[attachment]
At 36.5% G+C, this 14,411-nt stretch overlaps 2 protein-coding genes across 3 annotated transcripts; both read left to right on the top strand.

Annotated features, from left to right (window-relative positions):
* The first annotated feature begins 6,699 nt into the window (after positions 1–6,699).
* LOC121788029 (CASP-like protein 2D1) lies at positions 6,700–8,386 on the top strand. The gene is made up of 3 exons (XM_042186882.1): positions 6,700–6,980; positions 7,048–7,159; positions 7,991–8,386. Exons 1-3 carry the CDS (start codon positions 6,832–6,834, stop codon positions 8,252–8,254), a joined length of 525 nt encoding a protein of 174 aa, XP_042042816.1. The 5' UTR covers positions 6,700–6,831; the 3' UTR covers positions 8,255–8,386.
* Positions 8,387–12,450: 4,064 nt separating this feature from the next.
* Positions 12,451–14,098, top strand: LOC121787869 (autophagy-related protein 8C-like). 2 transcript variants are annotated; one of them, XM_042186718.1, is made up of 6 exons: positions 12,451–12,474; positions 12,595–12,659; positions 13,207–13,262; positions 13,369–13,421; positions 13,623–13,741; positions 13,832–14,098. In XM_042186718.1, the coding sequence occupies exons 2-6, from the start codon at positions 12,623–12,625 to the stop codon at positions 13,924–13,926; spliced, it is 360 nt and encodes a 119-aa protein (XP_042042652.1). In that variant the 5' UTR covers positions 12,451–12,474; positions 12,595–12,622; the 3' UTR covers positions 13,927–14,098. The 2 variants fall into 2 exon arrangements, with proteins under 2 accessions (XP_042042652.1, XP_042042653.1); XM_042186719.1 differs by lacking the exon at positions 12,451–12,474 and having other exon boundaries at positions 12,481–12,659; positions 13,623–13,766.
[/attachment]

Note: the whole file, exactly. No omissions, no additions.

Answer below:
At 36.5% G+C, this 14,411-nt stretch overlaps 2 protein-coding genes across 3 annotated transcripts; both read left to right on the top strand.

Annotated features, from left to right (window-relative positions):
* The first annotated feature begins 6,699 nt into the window (after positions 1–6,699).
* LOC121788029 (CASP-like protein 2D1) lies at positions 6,700–8,386 on the top strand. The gene is made up of 3 exons (XM_042186882.1): positions 6,700–6,980; positions 7,048–7,159; positions 7,991–8,386. Exons 1-3 carry the CDS (start codon positions 6,832–6,834, stop codon positions 8,252–8,254), a joined length of 525 nt encoding a protein of 174 aa, XP_042042816.1. The 5' UTR covers positions 6,700–6,831; the 3' UTR covers positions 8,255–8,386.
* Positions 8,387–12,450: 4,064 nt separating this feature from the next.
* Positions 12,451–14,098, top strand: LOC121787869 (autophagy-related protein 8C-like). 2 transcript variants are annotated; one of them, XM_042186718.1, is made up of 6 exons: positions 12,451–12,474; positions 12,595–12,659; positions 13,207–13,262; positions 13,369–13,421; positions 13,623–13,741; positions 13,832–14,098. In XM_042186718.1, the coding sequence occupies exons 2-6, from the start codon at positions 12,623–12,625 to the stop codon at positions 13,924–13,926; spliced, it is 360 nt and encodes a 119-aa protein (XP_042042652.1). In that variant the 5' UTR covers positions 12,451–12,474; positions 12,595–12,622; the 3' UTR covers positions 13,927–14,098. The 2 variants fall into 2 exon arrangements, with proteins under 2 accessions (XP_042042652.1, XP_042042653.1); XM_042186719.1 differs by lacking the exon at positions 12,451–12,474 and having other exon boundaries at positions 12,481–12,659; positions 13,623–13,766.